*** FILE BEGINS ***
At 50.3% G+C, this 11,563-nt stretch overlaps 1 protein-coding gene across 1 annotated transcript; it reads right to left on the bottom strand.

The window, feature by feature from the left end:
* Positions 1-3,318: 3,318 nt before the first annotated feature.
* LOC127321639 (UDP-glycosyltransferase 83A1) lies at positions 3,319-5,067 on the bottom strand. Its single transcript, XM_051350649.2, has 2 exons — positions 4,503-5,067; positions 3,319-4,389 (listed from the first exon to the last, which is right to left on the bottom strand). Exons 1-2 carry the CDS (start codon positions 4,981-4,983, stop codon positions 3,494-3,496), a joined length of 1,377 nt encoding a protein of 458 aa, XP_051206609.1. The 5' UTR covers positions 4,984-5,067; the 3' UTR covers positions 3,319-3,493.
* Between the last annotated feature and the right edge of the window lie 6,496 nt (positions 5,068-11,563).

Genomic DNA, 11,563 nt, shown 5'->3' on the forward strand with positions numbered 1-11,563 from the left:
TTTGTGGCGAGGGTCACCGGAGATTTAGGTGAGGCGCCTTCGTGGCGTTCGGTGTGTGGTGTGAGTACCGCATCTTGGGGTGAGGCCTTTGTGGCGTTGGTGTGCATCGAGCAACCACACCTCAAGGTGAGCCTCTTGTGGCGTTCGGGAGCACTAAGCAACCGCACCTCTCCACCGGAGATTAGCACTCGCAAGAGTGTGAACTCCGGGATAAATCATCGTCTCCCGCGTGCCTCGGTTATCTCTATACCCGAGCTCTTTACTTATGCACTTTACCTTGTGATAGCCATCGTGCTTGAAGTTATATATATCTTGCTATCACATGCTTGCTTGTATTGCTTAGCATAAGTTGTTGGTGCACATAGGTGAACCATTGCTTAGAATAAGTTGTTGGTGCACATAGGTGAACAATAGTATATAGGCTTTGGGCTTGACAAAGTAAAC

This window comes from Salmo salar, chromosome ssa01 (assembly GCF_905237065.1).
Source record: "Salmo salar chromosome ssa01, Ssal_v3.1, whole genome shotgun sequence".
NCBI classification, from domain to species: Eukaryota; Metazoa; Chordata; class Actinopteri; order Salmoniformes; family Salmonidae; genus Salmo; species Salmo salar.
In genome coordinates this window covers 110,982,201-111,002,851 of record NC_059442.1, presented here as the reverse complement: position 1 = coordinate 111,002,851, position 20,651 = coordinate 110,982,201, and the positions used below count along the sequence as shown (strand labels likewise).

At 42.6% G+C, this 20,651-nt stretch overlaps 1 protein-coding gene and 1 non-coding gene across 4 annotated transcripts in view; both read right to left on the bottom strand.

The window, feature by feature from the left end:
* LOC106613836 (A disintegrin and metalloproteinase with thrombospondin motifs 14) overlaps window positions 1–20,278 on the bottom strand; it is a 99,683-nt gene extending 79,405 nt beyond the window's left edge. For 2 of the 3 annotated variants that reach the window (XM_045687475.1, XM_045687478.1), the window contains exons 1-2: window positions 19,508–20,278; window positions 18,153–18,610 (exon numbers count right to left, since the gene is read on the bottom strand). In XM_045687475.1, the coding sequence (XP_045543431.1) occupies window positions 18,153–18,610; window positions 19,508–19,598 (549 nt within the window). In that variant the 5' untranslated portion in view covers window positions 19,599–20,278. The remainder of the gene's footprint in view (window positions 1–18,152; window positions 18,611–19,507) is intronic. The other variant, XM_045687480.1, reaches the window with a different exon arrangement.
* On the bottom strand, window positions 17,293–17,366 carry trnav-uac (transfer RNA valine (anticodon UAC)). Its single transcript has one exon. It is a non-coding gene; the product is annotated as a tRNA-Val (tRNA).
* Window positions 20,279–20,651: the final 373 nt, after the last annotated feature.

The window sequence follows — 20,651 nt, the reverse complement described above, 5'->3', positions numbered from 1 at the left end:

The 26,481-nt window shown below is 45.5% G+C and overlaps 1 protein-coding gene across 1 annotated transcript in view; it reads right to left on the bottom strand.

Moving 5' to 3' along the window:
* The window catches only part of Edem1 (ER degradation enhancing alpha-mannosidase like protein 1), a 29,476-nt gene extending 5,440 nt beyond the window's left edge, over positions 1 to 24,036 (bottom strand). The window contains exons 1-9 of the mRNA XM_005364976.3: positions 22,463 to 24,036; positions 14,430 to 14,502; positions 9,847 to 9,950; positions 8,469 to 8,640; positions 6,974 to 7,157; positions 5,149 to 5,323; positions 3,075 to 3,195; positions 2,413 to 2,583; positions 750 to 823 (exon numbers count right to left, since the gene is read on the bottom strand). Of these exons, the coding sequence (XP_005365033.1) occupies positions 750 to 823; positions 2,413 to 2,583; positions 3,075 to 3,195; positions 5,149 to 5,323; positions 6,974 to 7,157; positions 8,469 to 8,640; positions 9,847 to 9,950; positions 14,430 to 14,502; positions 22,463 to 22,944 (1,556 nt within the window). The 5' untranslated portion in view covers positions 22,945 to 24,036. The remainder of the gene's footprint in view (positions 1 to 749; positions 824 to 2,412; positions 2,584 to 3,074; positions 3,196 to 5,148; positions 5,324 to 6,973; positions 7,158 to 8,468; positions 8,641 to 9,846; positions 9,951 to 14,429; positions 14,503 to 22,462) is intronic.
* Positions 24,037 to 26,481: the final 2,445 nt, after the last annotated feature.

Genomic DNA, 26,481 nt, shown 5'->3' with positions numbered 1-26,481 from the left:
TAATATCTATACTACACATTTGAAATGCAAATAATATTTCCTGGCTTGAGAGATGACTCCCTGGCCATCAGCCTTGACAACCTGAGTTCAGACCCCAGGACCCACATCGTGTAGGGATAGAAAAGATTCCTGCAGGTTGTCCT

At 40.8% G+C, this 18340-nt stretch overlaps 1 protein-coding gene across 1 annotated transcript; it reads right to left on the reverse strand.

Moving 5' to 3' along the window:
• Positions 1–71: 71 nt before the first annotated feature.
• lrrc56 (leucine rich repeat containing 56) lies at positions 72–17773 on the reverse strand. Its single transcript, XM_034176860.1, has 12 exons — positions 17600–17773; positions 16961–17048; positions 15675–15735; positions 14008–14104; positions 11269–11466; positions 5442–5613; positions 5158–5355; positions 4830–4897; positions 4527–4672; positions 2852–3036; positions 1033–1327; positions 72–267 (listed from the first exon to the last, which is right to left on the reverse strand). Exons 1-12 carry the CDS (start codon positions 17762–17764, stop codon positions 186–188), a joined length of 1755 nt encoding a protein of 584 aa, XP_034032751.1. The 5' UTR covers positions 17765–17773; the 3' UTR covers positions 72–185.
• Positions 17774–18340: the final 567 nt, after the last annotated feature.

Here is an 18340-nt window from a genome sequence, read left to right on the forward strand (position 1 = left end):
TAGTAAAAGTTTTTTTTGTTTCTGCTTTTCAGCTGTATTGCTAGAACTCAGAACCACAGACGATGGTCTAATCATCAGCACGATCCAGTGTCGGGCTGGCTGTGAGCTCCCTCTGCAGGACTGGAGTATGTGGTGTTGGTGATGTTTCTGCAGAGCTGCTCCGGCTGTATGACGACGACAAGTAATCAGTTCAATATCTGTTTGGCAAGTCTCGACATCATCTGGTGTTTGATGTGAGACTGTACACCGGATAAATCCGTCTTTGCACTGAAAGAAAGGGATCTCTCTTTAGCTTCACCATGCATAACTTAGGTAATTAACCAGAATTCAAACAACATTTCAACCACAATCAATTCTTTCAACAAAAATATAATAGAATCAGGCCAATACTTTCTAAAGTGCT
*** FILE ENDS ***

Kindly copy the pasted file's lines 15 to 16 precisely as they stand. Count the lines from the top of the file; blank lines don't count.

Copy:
* On the bottom strand, window positions 17,293–17,366 carry trnav-uac (transfer RNA valine (anticodon UAC)). Its single transcript has one exon. It is a non-coding gene; the product is annotated as a tRNA-Val (tRNA).
* Window positions 20,279–20,651: the final 373 nt, after the last annotated feature.